Machine Learning Laboratory Experiences for Introducing Undergraduates to Artificial Intelligence
NSF DUE CCLI-A&I Award Number 0409497


Character Recognition and Learning with Neural Networks




Neural networks have been applied to a wide variety of areas including speech synthesis, diagnostic problems, medicine, business and finance, robotics control, and signal processing. Neural networks have been shown to be particularly useful in solving problems where traditional artificial intelligence techniques involving symbolic methods have failed or proved inefficient. Such networks have shown promise in problems involving low-level tasks that are computationally intensive, including vision, character recognition, speech recognition, and many other problems that fall under the category of pattern recognition.


For some application areas including pattern recognition, neural models show promise in achieving human-like performance over more traditional artificial intelligence techniques.


This project introduces students to the basic neural network concepts and to neural models and learning. Students will implement basic types of neural networks as well as some important approaches to learning in order to solve a number of typical pattern recognition problems. 




The aim of this project is to provide students with knowledge and skills to understand implement and use basic neural network models. This will allow students to understand the role that neural networks play in the more general context of AI techniques and tools. In particular, the learning objectives of the project are the following: 

  • Learning the basics of single-layer neural networks and perceptron type models and their use as pattern associators.
  • Understanding the limitations of single-layer networks and introducing the basic types of multilayer networks as well as the backpropagation training algorithm.
  • Learning the mathematical foundations of the neural network computation.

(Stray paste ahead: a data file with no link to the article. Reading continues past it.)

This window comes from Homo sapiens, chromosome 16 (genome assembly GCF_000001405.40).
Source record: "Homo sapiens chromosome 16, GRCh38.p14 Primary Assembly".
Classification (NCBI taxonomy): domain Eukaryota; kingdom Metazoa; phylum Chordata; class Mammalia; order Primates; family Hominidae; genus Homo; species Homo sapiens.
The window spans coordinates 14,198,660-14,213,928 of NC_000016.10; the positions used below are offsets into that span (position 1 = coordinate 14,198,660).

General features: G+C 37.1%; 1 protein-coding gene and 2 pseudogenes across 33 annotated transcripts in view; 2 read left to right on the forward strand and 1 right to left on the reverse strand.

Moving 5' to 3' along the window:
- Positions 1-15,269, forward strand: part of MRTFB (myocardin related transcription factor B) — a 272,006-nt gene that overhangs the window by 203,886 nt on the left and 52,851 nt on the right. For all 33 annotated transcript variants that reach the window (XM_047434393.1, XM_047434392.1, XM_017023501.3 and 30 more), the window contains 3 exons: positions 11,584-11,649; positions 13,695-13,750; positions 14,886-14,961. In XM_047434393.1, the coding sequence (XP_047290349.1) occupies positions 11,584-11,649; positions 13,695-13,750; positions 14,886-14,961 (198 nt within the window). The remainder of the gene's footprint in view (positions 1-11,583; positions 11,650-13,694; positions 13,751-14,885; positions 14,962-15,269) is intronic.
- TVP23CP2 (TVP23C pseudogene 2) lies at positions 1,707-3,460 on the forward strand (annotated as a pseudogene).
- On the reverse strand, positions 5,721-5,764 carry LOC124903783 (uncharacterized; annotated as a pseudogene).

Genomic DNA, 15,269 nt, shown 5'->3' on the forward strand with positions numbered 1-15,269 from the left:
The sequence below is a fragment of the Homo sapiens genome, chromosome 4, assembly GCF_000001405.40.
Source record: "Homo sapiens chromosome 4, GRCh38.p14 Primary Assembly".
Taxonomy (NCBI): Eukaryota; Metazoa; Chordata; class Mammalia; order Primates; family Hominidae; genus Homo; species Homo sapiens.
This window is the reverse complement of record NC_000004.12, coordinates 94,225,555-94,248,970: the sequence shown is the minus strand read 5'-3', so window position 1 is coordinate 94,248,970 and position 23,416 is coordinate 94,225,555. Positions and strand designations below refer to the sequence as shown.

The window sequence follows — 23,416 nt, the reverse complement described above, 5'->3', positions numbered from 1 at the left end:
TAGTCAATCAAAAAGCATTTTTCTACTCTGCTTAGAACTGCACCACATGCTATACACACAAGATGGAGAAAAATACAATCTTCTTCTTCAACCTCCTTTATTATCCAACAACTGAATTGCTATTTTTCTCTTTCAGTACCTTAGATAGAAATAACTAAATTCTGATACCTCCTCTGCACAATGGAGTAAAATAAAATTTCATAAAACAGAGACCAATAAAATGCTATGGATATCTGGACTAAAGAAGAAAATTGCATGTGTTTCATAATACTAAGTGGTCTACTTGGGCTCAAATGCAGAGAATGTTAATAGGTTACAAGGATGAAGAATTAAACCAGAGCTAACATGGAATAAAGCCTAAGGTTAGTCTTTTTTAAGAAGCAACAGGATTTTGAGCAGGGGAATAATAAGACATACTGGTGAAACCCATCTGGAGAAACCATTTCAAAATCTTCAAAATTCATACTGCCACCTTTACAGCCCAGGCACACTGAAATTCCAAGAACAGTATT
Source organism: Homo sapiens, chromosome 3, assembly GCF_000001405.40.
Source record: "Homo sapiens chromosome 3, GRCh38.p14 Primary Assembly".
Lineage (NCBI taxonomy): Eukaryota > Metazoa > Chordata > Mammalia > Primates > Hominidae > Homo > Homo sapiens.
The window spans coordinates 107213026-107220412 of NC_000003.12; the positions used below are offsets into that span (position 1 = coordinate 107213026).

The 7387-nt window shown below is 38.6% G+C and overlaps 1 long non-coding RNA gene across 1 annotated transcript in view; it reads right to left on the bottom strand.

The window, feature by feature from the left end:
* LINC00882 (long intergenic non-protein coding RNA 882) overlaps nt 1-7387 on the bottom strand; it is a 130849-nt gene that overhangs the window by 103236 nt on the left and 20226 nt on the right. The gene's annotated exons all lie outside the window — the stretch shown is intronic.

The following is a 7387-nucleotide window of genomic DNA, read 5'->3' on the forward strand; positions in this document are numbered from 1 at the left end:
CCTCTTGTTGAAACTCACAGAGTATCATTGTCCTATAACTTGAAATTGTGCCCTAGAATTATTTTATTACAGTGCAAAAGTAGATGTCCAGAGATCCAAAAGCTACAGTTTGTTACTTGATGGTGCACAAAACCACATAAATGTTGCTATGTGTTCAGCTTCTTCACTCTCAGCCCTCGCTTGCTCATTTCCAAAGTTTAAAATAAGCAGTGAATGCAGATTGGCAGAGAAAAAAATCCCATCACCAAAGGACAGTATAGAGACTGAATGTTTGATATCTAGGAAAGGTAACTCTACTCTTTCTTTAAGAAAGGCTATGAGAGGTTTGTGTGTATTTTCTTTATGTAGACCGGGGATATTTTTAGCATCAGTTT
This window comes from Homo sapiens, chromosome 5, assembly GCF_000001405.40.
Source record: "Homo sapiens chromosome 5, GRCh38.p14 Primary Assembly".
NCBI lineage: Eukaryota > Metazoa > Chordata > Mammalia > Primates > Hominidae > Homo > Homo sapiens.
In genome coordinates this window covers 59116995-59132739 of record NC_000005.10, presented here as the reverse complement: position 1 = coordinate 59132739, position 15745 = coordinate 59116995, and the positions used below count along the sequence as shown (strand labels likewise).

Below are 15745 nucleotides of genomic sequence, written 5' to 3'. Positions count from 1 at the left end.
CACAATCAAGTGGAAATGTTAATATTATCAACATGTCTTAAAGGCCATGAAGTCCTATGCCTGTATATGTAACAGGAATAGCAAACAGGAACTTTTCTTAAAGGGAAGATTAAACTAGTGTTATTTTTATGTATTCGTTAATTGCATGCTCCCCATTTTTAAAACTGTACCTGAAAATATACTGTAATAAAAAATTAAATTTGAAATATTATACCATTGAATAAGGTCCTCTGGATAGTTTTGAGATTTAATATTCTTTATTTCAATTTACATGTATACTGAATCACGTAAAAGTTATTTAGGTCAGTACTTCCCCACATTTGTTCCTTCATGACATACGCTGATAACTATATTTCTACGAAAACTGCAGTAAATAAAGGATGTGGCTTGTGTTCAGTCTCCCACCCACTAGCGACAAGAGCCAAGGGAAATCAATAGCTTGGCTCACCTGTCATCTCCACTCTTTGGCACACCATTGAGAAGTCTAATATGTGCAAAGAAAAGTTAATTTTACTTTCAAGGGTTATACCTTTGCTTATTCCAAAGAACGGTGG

• Better understanding of the nature of problems that neural networks can solve.
  • Gaining experience in implementing neural network algorithms for solving basic pattern recognition problems.
  • Better understanding of the differences between the neural network approach to solving AI problems and those based on classical symbolic knowledge representation, Search and Learning.


Students should have basic knowledge of algebra and discrete mathematics. Another prerequisite is the data structures course which will help in the design of the neural network programs. Experience with a programming language such as Java or C++ is required so that the students can implement and test the neural network models and successfully complete the project deliverables.



For an introduction to neural networks, students can read the corresponding chapter in any good AI book. For example, one might assign Section 20.5 of:

or read an Introduction to Neural Networks at:


More in depth readings are the following:

  • McClelland, J., D. Rumelhart, and the PDP Research Group. 1986. Parallel Distributed Processing: Explorations in the Microstructure of Cognition. Vol. 1: Foundations. Cambridge, MA: MIT Press.
  • Russell, I., Neural Networks, The Journal of Undergraduate Mathematics and its Applications, Vol. 14, No.1.
  • McClelland, J., and D. Rumelhart. 1988. Explorations in Parallel Distributed Processing. Cambridge, MA: MIT Press.
  • Minsky, M., and S. Papert. 1969. Perceptrons. Cambridge, MA: MIT Press.
  • Rumelhart, D., G. Hinton, and R. Williams. 1988. Learning internal representations by error propagation. In Neurocornputing, edited by J. Anderson and E. Rosenfeld, 75-695. Cambridge, MA: MIT Press.


Some useful resources can be found on the web too. We recommend the following:

  • Neural Network FAQ at
  • Introductions by Ingrid Russell ( and Leslie Smith (



The detailed project description is available in PDF format from the file CharacterRecognition.pdf. You will need the free Adobe Acrobat Reader to view this file.Get Adobe Reader logo

The project is customizable to accommodate different approaches to teaching and different implementations. Additional exercises are also included for Students seeking more extended challenges.



A sample syllabus used at the University of Hartford when this project was assigned is available at:



A sample syllabus used at Central Connecticut State University when this project was assigned is available at:

Syllabus for AI Course at Central Connecticut State University

Additional readings are included in the Background section above.